To check the radiator for leaks, have the cooling system pressure-tested – but only when the engine’s cold because that’s when the system leaks most. And if it’s going to leak, it’ll come from the radiator core, the header tank face, or in hose joints. The radiator cap should be pressure-tested too.
The Water Pump
Heavy-duty diesels now last far longer than ever before, with time-to-overhaul now approaching or even exceeding a million miles for many models. But not everything on the engine will last that long, and among the most nagging problems are water pumps.
Fleet managers say pumps routinely fail at 200,000 to 300,000 miles on certain engines. Some failures are due to design and manufacturing defects, and about all you can do is replace the pump and maybe make a warranty claim. But try to get the latest pump available, not another copy of the same unit that will also fail early. For instance, the materials used in impellars, seals, shafts and bearings have been changed in a number of products in recent years to make them more robust.
Also, be sure the original pump has really failed before pulling it out. According to the U.S. Technology and Maintenance Council, the high priests of truck maintenance, a high percentage of water pumps are declared dead or dying when seepage is spotted at the pump’s weep hole. In fact, the hole is there to allow a bit of moisture to escape from the unit, so a few drips of coolant may be normal. Steady dripping, on the other hand, indicates an internal seal failure and the unit may indeed be bad.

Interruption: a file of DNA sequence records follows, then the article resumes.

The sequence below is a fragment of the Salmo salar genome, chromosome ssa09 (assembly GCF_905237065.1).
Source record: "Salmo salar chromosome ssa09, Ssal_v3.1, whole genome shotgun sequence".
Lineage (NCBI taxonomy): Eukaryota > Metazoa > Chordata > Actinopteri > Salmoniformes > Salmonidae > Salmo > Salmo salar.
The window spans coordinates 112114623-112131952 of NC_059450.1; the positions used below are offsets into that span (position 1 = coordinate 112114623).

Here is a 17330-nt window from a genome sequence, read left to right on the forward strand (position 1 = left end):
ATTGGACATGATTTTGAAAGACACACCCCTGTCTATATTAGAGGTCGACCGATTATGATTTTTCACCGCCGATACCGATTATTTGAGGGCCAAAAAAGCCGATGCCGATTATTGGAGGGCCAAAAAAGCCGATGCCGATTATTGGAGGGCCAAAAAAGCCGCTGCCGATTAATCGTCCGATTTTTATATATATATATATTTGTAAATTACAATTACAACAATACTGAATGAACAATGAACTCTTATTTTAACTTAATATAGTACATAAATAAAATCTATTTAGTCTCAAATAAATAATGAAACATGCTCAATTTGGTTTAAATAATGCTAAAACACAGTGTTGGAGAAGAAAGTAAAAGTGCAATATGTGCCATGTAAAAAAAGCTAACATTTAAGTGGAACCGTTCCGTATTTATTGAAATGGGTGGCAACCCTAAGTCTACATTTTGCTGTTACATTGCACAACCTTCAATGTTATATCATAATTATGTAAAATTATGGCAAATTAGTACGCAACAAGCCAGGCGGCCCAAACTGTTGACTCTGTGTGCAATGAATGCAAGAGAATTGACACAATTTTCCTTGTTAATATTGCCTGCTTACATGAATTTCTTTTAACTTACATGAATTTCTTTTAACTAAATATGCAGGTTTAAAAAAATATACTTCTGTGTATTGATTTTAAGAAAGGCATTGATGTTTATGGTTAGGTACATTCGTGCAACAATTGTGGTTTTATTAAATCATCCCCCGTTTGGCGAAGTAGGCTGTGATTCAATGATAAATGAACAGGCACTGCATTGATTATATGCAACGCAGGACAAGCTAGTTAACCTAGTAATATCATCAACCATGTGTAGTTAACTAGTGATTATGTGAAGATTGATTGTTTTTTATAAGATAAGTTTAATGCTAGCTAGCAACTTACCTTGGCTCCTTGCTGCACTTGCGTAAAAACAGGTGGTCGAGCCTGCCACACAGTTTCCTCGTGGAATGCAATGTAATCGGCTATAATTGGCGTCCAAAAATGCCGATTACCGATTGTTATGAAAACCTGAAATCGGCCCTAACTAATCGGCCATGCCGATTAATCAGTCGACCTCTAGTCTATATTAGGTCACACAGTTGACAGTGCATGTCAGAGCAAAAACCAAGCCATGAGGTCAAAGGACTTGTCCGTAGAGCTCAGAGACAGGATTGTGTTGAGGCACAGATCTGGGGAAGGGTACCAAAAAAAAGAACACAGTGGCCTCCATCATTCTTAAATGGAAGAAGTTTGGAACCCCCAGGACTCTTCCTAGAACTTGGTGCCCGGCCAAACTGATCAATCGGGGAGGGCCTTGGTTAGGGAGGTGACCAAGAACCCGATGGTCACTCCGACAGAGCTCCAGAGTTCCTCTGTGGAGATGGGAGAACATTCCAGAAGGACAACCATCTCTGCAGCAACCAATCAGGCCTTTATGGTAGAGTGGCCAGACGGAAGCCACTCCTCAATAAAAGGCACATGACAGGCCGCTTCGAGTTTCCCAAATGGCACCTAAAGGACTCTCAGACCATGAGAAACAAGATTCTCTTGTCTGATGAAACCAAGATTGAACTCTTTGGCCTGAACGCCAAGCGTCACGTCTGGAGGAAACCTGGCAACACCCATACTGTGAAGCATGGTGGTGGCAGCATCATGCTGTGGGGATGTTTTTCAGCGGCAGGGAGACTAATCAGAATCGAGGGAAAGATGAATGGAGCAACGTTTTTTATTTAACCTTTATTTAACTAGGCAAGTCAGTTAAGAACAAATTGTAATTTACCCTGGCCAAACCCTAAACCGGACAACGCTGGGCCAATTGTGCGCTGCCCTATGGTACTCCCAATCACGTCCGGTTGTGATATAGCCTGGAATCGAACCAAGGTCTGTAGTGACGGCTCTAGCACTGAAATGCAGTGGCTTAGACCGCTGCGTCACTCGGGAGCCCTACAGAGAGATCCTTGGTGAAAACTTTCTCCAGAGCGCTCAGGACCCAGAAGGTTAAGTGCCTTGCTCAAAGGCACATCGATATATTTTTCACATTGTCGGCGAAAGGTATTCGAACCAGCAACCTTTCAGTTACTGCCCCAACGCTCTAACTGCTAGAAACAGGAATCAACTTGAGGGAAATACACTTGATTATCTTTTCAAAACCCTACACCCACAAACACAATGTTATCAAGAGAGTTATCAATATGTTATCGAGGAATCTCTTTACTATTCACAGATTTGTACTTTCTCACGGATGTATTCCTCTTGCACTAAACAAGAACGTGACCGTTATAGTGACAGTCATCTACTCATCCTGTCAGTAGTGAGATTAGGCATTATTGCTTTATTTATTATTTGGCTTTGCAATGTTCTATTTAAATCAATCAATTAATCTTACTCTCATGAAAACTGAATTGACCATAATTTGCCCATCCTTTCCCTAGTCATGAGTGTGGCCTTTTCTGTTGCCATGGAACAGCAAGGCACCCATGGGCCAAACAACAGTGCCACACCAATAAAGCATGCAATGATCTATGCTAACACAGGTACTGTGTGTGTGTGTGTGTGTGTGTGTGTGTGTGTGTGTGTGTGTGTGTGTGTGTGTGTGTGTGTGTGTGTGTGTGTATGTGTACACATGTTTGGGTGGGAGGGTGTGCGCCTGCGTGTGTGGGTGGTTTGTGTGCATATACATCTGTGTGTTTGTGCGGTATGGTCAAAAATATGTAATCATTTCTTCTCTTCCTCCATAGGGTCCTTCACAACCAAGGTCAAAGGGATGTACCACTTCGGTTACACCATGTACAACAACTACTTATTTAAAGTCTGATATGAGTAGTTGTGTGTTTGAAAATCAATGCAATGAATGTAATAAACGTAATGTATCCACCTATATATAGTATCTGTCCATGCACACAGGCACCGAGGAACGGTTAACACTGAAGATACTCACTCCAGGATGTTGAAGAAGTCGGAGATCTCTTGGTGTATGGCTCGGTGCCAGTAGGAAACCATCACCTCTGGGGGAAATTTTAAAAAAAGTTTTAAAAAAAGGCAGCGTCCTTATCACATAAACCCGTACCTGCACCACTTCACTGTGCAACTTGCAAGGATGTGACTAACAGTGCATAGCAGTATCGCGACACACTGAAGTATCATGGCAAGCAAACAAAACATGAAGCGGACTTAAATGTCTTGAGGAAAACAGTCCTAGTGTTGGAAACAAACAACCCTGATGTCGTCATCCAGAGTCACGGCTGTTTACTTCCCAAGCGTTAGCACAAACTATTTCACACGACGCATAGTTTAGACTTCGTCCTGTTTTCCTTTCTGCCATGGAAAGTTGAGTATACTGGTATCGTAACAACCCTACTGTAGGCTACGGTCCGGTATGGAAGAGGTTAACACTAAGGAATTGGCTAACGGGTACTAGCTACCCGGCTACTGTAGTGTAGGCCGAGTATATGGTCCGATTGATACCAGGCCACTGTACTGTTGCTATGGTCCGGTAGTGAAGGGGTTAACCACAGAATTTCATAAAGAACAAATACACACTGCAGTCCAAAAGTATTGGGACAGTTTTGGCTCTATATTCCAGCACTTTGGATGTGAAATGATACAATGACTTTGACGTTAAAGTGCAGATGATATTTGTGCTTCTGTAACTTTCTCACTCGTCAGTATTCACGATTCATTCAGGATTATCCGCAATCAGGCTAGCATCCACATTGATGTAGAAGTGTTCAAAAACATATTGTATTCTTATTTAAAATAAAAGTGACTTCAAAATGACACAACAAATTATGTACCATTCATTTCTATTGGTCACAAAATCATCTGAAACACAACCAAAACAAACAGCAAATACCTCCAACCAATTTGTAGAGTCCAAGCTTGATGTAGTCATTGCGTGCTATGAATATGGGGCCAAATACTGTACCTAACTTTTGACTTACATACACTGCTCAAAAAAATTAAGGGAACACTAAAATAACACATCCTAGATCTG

Seal failures are one of seven causes of pump failure, according to TMC’s Recommended Practice 322. Other reasons: cavitation of parts surfaces (due to air bubbles beating on metal); erosion of surfaces (from contaminants or metal defects); seal overheating (when the coolant itself does); oil and grease seal failures (from using the wrong grease or installation mistakes); bearing failure (mostly from contaminated coolant); and drive failures (pulley or belt problems).
Many of those conditions stem from lousy maintenance practices. Dirty and rusty coolant, and too little or too much supplemental coolant additive (SCA), can turn the coolant into a brine that will attack and destroy the pump. How do you avoid that?
* Use the correct antifreeze. Engine builders publish recommendations on what to use, so ask your dealer for the recommendations and follow them. Don’t use consumer-type antifreeze formulated for cars and light trucks, because these will have too many silicates that form a green goo that damages the parts in heavy truck diesels.
* Use SCAs according to the builder’s recommendations.